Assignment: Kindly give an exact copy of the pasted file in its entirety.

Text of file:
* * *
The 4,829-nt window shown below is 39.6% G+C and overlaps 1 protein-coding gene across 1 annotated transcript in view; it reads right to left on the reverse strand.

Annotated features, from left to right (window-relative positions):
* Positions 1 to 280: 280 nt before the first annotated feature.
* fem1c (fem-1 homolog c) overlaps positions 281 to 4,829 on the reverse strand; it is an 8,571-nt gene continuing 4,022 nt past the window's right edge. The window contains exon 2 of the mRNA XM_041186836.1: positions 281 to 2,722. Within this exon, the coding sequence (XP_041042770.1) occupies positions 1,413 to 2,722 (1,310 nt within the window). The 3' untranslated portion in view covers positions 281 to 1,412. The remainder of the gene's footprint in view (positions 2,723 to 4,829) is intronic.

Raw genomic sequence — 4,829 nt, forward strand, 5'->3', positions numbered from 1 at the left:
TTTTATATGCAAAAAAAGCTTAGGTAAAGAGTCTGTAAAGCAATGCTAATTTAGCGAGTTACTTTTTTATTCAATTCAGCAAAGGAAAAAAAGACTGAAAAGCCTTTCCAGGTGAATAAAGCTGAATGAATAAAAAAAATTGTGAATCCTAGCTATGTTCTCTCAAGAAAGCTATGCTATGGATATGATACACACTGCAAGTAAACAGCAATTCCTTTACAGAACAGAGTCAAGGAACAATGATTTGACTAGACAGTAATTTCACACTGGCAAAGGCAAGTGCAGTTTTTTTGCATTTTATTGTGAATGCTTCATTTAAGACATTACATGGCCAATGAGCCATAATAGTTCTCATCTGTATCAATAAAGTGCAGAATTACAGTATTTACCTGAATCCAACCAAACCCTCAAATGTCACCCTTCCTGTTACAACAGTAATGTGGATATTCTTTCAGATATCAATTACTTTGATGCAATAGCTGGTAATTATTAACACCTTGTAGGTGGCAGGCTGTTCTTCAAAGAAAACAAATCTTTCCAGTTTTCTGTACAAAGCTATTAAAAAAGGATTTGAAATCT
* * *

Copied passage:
The 4,829-nt window shown below is 39.6% G+C and overlaps 1 protein-coding gene across 1 annotated transcript in view; it reads right to left on the reverse strand.

Annotated features, from left to right (window-relative positions):
* Positions 1 to 280: 280 nt before the first annotated feature.
* fem1c (fem-1 homolog c) overlaps positions 281 to 4,829 on the reverse strand; it is an 8,571-nt gene continuing 4,022 nt past the window's right edge. The window contains exon 2 of the mRNA XM_041186836.1: positions 281 to 2,722. Within this exon, the coding sequence (XP_041042770.1) occupies positions 1,413 to 2,722 (1,310 nt within the window). The 3' untranslated portion in view covers positions 281 to 1,412. The remainder of the gene's footprint in view (positions 2,723 to 4,829) is intronic.

Raw genomic sequence — 4,829 nt, forward strand, 5'->3', positions numbered from 1 at the left:
TTTTATATGCAAAAAAAGCTTAGGTAAAGAGTCTGTAAAGCAATGCTAATTTAGCGAGTTACTTTTTTATTCAATTCAGCAAAGGAAAAAAAGACTGAAAAGCCTTTCCAGGTGAATAAAGCTGAATGAATAAAAAAAATTGTGAATCCTAGCTATGTTCTCTCAAGAAAGCTATGCTATGGATATGATACACACTGCAAGTAAACAGCAATTCCTTTACAGAACAGAGTCAAGGAACAATGATTTGACTAGACAGTAATTTCACACTGGCAAAGGCAAGTGCAGTTTTTTTGCATTTTATTGTGAATGCTTCATTTAAGACATTACATGGCCAATGAGCCATAATAGTTCTCATCTGTATCAATAAAGTGCAGAATTACAGTATTTACCTGAATCCAACCAAACCCTCAAATGTCACCCTTCCTGTTACAACAGTAATGTGGATATTCTTTCAGATATCAATTACTTTGATGCAATAGCTGGTAATTATTAACACCTTGTAGGTGGCAGGCTGTTCTTCAAAGAAAACAAATCTTTCCAGTTTTCTGTACAAAGCTATTAAAAAAGGATTTGAAATCT